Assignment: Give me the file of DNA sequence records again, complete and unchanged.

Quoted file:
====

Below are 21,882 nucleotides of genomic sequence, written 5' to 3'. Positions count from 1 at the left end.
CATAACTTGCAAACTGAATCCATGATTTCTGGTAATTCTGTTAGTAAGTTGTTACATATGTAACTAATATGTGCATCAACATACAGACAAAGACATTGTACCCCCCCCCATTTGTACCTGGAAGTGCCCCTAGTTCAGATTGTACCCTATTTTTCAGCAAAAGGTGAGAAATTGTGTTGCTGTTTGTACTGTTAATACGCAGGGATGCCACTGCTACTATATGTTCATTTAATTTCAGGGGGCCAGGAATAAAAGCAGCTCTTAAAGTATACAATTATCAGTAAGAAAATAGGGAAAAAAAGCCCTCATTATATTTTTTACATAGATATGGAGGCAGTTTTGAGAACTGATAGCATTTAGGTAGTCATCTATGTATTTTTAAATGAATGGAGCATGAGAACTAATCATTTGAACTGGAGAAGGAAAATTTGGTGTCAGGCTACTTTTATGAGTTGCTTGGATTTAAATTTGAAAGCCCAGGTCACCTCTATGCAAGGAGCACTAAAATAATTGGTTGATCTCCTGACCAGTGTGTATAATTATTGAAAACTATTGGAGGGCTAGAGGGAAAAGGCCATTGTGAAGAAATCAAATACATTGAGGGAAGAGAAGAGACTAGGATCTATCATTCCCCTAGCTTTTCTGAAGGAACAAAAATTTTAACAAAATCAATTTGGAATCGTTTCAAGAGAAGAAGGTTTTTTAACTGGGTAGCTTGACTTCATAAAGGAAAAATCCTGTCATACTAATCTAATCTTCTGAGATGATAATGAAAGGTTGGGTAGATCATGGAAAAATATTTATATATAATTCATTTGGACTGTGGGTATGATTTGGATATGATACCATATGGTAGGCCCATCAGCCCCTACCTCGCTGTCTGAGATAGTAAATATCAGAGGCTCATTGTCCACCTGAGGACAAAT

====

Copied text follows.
Below are 21,882 nucleotides of genomic sequence, written 5' to 3'. Positions count from 1 at the left end.
CATAACTTGCAAACTGAATCCATGATTTCTGGTAATTCTGTTAGTAAGTTGTTACATATGTAACTAATATGTGCATCAACATACAGACAAAGACATTGTACCCCCCCCCATTTGTACCTGGAAGTGCCCCTAGTTCAGATTGTACCCTATTTTTCAGCAAAAGGTGAGAAATTGTGTTGCTGTTTGTACTGTTAATACGCAGGGATGCCACTGCTACTATATGTTCATTTAATTTCAGGGGGCCAGGAATAAAAGCAGCTCTTAAAGTATACAATTATCAGTAAGAAAATAGGGAAAAAAAGCCCTCATTATATTTTTTACATAGATATGGAGGCAGTTTTGAGAACTGATAGCATTTAGGTAGTCATCTATGTATTTTTAAATGAATGGAGCATGAGAACTAATCATTTGAACTGGAGAAGGAAAATTTGGTGTCAGGCTACTTTTATGAGTTGCTTGGATTTAAATTTGAAAGCCCAGGTCACCTCTATGCAAGGAGCACTAAAATAATTGGTTGATCTCCTGACCAGTGTGTATAATTATTGAAAACTATTGGAGGGCTAGAGGGAAAAGGCCATTGTGAAGAAATCAAATACATTGAGGGAAGAGAAGAGACTAGGATCTATCATTCCCCTAGCTTTTCTGAAGGAACAAAAATTTTAACAAAATCAATTTGGAATCGTTTCAAGAGAAGAAGGTTTTTTAACTGGGTAGCTTGACTTCATAAAGGAAAAATCCTGTCATACTAATCTAATCTTCTGAGATGATAATGAAAGGTTGGGTAGATCATGGAAAAATATTTATATATAATTCATTTGGACTGTGGGTATGATTTGGATATGATACCATATGGTAGGCCCATCAGCCCCTACCTCGCTGTCTGAGATAGTAAATATCAGAGGCTCATTGTCCACCTGAGGACAAAT